Review Summary: The epitome of dreadful, mechanical fad mooching.
Trends come and trends go... every now and then, the current “hip” way of doing whatever, music included, rotates as the old gets abandoned for something seemingly fresher and cooler. In the case of music, a “trend” is usually the work of a relatively small number of original acts that create the future genre of choice, they are then joined by a crowd of more or less competent followers/clones, the size of the pack proportional to the popularity of the style. Needless to say, a trend lets limelight hungry bands get a bit of fleeting recognition without much work – just tap into the current fad, make an album and split the royalties. You've gotta put a little more gut into it if you want to be any bigger than radio filler, but some acts are more than happy to be merely that. One of those bands was No One, and their only album works as a perfect definition of mechanical fad mooching...
No One's style of choice was nu metal. At the turn of the millennium, everybody and their brother were tuning their guitars low and wearing baggy pants, and it's pretty obvious that these guys were no exception. The foursome scored a deal with Immortal Records (home of Korn) right in the middle of nu metal's heyday, recorded an album, had two singles get a touch of airplay, toured a bit as underdogs for the more acclaimed bands and broke up – that's about as bland a lifespan a band can have. Occasionally, such acts leave behind some decent undiscovered music (Factory 81 anyone"), but in this case the lack of attention is more than deserved.
Why am I so harsh on them" After all, the elements of a nu metal album are there – the processed anger, the chugging, simplistic guitars, even a touch of hip hop influence. Nothing is missing when you try to mark stuff off on a checklist. It's pretty hard to have elements of the genre absent when the man producing previously took care of acts like Disturbed. The thing is that this is the flat out worst nu metal album I ever came across... every single aspect of the style, while present, sounds fake and forced, exactly like a band trying to tap into a fad and mechanically fulfilling all the obligations, but not having any connection with the music they're writing and performing. The longer into the album, the less I wonder why you can get this thing used for less than 50 cents on Amazon. The album starts off downright mediocre, and only gets worse...
The first track on the CD is by far the least dreadful. “Down On Me” is a passable attempt at an energetic opener (a styling that SOiL, another band taken care of by this very producer, managed to epically nail with “Breaking Me Down” later that year), but it lets us know not to expect anything exceptional here. We're introduced to the recycled riffs and unconvincing, faux angry bellow of Murk (stage names don't seem to be these guys' strength either...) right off the bat, but the best stab at songwriting you'll find on here (that's saying something, especially if you consider that this song has three generic riffs in it) and the fabricated energy manage to keep me from hitting stop. Not surprisingly, it was one of the two mentioned singles.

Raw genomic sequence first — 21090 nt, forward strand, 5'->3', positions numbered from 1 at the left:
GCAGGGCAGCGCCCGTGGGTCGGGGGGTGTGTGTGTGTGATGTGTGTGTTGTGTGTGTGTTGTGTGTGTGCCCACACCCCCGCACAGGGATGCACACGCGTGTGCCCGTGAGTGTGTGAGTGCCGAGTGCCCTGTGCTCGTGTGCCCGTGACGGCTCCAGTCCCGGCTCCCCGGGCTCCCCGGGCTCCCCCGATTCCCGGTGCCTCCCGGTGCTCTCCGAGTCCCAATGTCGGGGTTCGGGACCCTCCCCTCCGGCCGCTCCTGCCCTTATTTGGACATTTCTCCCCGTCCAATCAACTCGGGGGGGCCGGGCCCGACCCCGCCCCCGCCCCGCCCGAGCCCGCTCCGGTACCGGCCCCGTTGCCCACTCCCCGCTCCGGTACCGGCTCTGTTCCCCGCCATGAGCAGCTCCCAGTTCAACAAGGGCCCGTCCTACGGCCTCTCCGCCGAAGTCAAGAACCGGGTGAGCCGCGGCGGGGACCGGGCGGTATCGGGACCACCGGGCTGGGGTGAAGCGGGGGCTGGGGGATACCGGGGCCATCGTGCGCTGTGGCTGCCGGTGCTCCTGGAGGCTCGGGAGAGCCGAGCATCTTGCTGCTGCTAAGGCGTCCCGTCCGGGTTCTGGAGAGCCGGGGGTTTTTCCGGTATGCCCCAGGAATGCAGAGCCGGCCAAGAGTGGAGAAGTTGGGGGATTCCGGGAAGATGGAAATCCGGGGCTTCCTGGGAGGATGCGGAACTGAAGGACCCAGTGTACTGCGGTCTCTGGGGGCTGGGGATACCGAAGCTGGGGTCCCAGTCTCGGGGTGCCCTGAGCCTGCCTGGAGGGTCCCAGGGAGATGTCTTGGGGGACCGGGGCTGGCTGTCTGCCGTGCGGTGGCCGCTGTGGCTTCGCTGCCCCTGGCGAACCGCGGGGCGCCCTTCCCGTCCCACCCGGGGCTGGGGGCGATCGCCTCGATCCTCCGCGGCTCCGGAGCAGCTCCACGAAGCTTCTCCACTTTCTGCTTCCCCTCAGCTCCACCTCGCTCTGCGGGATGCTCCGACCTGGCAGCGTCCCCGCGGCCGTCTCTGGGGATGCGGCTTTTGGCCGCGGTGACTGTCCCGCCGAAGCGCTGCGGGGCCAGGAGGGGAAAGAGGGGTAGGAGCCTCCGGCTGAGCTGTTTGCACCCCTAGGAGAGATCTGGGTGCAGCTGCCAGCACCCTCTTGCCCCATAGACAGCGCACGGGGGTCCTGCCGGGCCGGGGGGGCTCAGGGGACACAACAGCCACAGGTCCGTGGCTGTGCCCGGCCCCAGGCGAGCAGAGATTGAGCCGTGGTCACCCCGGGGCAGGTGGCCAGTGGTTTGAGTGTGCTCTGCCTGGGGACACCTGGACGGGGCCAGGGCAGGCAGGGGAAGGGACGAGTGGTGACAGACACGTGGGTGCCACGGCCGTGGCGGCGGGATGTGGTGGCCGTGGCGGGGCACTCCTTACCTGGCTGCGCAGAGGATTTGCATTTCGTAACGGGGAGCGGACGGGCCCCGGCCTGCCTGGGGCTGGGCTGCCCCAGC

The other single follows close behind on the track list, and it's far from mind blowing as well. The one most effective riff on the album (which has me pondering where I heard it before...) gets pushed out of my head by a dismal chorus, and the song ends up leaving a bitter taste behind. To make matters worse, it's all downhill from now on... I will not go in-depth here, since I don't see a point in smiting each of these duds separately. This is filler at its worst, just aiming to rake up enough play time to issue a full length with the two singles. The riffing makes “Down On Me” sound like the peak of originality as the guitarist retreads the same nu metal clichés, making them sound even worse with each recycling. The occasional clean bit sounds even weaker, embarrassing No One in a whole new way. One can also (obviously) hear bass and drums, but they're both incredibly generic and foreseeable and do not add anything to the experience (pardon me, the bass occasionally plays some intros alone... and it would have been better if it didn't). The vocals round off the fiasco, to say they get old really quickly would be an understatement. The quality of the tracks has me thinking whether the band threw them all together in one afternoon, just to get the problem off their backs... but I can't honestly answer whether confirmation or denial would make me happier – is complete ignorance or complete ineptness closer to being excused"
No One's abysmal album serves as an epitome of what is wrong with blind trend following, mechanically creating empty music designed to sell while the current fad lasts. They stuck to the popular style, endlessly retreading stale riff patterns and supplying angry vocals, doing it all in the most unconvincing manner I've ever encountered. The guys did what the fad wanted them to do, but there was nothing to make them stand out among the masses of other bands that were doing the exact same thing for the exact same reason at the exact same time. Some of the competition turned out to be more original, others simply managed to churn out material that was better quality wise. No One got dragged down to the bottom of the ocean where it rests with fellow dreadful fad moochers, and another piece of evidence, more proof that riding the current trend for a touch of recognition is a bad idea if you don't have any real content to back it up with, is up for pennies on Amazon.